The stock market is not a measure of how the economy is doing. It is a measure of how people think the economy is doing. Often that perception becomes reality.
I began my business career as a young college graduate running my own New York Stock Exchange firm office. I clearly remember the day in the 1980s I was sitting at my desk when the Dow Jones Industrial Average — the most recognized barometer of the market — went over 1,000 and stayed above that level. The stock market had existed for well over a century and had finally reached the 1,000-point milestone.
Today as the Dow Jones industrial average sits around 25,000, it seems that it passes 1,000-point milestones like a speeding car passes telephone poles along the side of the highway. This market will adjust at some point because it always has, and this market will go up again because it always does.
When you invest in the stock market, you are investing in free enterprise and capitalism. Recently due to some convoluted media coverage, the stock market, politics and the economy have been co-mingled and referred to interchangeably by some so-called experts.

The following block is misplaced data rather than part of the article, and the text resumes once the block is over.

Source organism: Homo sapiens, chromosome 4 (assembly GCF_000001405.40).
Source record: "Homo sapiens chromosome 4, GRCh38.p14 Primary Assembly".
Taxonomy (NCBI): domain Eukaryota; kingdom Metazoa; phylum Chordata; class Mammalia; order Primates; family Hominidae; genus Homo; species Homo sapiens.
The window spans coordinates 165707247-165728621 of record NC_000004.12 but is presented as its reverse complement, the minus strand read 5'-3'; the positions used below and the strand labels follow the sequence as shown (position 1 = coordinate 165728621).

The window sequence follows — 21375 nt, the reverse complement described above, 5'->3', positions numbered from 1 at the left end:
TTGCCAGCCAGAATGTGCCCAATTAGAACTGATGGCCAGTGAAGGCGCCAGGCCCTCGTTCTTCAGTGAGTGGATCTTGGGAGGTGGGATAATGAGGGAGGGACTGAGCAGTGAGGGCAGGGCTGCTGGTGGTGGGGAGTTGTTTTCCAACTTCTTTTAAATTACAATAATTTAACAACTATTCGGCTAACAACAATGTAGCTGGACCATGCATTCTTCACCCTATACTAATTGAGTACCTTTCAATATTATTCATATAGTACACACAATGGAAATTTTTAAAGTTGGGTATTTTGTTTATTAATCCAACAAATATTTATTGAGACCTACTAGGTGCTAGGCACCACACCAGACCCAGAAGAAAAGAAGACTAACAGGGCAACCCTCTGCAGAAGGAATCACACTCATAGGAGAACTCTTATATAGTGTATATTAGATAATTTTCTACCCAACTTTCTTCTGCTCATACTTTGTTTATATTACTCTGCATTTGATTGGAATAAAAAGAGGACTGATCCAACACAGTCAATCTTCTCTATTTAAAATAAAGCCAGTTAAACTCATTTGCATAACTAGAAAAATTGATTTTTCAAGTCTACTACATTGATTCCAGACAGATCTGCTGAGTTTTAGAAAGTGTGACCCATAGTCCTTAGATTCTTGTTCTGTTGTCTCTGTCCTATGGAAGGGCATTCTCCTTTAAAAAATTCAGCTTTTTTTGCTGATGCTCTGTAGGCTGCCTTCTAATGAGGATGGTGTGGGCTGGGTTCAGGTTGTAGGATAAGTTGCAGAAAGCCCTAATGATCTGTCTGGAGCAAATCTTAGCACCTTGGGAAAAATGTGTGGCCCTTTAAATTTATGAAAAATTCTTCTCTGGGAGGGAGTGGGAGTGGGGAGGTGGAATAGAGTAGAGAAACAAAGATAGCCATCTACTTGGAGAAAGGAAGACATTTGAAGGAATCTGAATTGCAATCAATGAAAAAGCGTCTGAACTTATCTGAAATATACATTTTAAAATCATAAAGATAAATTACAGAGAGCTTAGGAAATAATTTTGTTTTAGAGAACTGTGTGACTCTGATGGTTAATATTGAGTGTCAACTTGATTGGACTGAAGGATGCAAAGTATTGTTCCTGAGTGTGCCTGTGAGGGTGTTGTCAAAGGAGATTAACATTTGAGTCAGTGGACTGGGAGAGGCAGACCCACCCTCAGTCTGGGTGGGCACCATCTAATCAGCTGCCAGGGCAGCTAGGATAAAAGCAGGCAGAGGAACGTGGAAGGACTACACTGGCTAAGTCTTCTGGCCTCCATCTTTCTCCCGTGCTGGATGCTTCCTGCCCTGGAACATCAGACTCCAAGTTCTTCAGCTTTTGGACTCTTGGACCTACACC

I realize there are many people reading these words who are in favor of the current administration, and there are other readers who are not. I am more concerned that you are involved in the political process than I am concerned about which side you choose.
In recent days, I’ve had a number of people who are fully-invested in the stock market — either on their own or through a retirement plan — tell me they are opposed to the current leadership in Washington.
Politically, we all express our preferences and invest our political capital when we vote. Economically, we express our preferences and invest our financial capital when we move in and out of the stock market.
For most people around the world, the U.S. stock market remains the most reliable and dependable growth investment. While our economy certainly has challenges, and our country needs to correct some financial policies, I would never recommend that anyone bet against the U.S. economy and free enterprise.
As a young man running that investment office, I remember asking one of the grizzled, old Wall Street veterans about the best time to invest in the market. Three decades later, I still remember his response. “Kid, the best time to invest in the stock market is when you’ve got some money.”
The stock market will continue to move up and down, but it’s a lot more fun to be speeding along the highway passing the thousand-point milestones than it is to be standing beside the road watching the parade pass you by.
As you go through your day today, work hard for your money, and make sure it works hard for you.
Today’s the day!
Jim Stovall is the president of Narrative Television Network and an author. He may be reached at 5840 South Memorial Drive, Suite 312, Tulsa, OK 74145-9082; by email at Jim@JimStovall.com; on Twitter at @stovallauthor; or on Facebook at facebook.com/jimstovallauthor.
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